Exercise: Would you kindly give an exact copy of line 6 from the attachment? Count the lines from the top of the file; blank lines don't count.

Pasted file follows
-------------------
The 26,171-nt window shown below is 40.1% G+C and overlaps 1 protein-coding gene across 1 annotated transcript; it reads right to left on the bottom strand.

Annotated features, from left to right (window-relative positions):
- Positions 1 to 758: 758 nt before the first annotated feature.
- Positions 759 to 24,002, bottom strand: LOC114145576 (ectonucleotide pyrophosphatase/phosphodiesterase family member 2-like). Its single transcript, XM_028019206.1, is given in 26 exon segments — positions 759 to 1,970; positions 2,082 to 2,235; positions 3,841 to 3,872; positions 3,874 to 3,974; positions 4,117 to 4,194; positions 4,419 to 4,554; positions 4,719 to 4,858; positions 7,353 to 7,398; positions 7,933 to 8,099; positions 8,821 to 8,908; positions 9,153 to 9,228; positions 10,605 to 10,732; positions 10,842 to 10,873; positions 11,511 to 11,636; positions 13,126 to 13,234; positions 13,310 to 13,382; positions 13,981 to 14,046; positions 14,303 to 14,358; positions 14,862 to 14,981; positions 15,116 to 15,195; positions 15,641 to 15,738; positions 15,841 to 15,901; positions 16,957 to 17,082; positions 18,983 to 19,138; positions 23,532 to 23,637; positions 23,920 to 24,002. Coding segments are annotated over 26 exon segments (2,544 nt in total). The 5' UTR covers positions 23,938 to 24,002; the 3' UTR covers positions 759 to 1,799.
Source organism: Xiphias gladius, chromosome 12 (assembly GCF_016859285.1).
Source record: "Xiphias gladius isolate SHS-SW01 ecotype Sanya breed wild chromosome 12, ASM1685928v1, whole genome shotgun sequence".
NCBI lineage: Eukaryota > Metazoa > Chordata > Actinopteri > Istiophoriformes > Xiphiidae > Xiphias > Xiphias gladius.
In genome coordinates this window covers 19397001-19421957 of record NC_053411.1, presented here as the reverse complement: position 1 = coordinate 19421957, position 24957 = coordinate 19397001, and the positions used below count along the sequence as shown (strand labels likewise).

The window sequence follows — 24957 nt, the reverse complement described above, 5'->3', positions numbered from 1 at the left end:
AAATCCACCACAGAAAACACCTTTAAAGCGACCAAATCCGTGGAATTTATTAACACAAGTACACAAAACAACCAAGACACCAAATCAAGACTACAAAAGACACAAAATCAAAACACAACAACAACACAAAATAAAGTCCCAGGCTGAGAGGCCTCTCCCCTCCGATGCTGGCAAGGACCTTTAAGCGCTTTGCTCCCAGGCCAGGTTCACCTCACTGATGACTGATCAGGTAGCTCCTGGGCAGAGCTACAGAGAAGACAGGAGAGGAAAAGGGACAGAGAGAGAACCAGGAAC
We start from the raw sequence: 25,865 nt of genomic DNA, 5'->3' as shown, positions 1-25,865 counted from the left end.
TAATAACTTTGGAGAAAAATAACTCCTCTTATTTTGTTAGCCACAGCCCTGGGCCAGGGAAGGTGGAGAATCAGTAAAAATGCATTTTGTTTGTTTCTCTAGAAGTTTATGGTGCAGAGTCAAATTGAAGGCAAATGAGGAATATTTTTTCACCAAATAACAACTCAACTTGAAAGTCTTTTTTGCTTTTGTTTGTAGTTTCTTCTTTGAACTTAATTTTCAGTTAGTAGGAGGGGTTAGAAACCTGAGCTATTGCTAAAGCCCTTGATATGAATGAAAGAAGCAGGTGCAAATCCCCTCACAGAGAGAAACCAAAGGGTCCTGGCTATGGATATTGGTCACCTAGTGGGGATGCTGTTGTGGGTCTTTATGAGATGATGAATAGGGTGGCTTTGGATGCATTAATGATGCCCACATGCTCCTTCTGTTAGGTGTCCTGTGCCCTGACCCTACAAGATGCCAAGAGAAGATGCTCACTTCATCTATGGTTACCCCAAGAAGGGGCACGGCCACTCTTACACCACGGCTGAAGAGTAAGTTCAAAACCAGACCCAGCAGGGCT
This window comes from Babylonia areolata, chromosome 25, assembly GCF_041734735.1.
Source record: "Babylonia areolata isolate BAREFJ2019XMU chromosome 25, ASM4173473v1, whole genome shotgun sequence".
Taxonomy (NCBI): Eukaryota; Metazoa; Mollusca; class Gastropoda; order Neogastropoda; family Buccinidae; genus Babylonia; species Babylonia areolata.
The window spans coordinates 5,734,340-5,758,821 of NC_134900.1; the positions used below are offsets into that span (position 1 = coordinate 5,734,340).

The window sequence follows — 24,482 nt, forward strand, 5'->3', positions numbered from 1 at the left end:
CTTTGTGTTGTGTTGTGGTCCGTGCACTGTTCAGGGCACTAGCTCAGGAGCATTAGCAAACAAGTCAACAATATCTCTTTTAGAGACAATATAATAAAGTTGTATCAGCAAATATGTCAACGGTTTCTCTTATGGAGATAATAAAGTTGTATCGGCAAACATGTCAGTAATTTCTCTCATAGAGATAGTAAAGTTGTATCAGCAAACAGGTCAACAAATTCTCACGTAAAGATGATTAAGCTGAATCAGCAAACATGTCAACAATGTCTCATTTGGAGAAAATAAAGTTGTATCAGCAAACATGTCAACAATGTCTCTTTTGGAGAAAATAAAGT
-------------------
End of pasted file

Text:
Source record: "Xiphias gladius isolate SHS-SW01 ecotype Sanya breed wild chromosome 12, ASM1685928v1, whole genome shotgun sequence".